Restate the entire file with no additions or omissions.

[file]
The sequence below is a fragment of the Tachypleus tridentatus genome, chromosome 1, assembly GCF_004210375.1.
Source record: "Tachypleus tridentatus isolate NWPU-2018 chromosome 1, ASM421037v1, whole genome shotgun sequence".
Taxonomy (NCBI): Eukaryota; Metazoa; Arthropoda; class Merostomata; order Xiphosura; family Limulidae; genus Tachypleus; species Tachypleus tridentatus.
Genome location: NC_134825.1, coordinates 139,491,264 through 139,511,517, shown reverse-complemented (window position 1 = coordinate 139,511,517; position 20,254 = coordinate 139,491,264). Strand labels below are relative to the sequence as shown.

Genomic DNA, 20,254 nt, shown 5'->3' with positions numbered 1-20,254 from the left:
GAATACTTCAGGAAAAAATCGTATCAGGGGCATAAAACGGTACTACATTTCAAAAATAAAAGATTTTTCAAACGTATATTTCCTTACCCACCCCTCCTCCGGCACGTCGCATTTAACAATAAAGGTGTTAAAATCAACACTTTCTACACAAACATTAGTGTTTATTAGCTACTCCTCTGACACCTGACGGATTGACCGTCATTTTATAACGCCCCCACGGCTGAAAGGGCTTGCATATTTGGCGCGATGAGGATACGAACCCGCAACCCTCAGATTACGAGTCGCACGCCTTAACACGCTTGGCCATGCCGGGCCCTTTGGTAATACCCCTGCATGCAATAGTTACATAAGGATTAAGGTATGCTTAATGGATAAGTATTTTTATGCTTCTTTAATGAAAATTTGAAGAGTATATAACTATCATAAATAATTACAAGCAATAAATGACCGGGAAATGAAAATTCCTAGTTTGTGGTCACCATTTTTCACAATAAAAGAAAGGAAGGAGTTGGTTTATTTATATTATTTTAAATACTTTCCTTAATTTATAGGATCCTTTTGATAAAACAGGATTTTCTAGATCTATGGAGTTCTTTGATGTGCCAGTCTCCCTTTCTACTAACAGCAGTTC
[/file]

The sequence below is a fragment of the Tachypleus tridentatus genome, chromosome 1, assembly GCF_004210375.1.
Source record: "Tachypleus tridentatus isolate NWPU-2018 chromosome 1, ASM421037v1, whole genome shotgun sequence".
Taxonomy (NCBI): Eukaryota; Metazoa; Arthropoda; class Merostomata; order Xiphosura; family Limulidae; genus Tachypleus; species Tachypleus tridentatus.
Genome location: NC_134825.1, coordinates 139,491,264 through 139,511,517, shown reverse-complemented (window position 1 = coordinate 139,511,517; position 20,254 = coordinate 139,491,264). Strand labels below are relative to the sequence as shown.

Genomic DNA, 20,254 nt, shown 5'->3' with positions numbered 1-20,254 from the left:
GAATACTTCAGGAAAAAATCGTATCAGGGGCATAAAACGGTACTACATTTCAAAAATAAAAGATTTTTCAAACGTATATTTCCTTACCCACCCCTCCTCCGGCACGTCGCATTTAACAATAAAGGTGTTAAAATCAACACTTTCTACACAAACATTAGTGTTTATTAGCTACTCCTCTGACACCTGACGGATTGACCGTCATTTTATAACGCCCCCACGGCTGAAAGGGCTTGCATATTTGGCGCGATGAGGATACGAACCCGCAACCCTCAGATTACGAGTCGCACGCCTTAACACGCTTGGCCATGCCGGGCCCTTTGGTAATACCCCTGCATGCAATAGTTACATAAGGATTAAGGTATGCTTAATGGATAAGTATTTTTATGCTTCTTTAATGAAAATTTGAAGAGTATATAACTATCATAAATAATTACAAGCAATAAATGACCGGGAAATGAAAATTCCTAGTTTGTGGTCACCATTTTTCACAATAAAAGAAAGGAAGGAGTTGGTTTATTTATATTATTTTAAATACTTTCCTTAATTTATAGGATCCTTTTGATAAAACAGGATTTTCTAGATCTATGGAGTTCTTTGATGTGCCAGTCTCCCTTTCTACTAACAGCAGTTC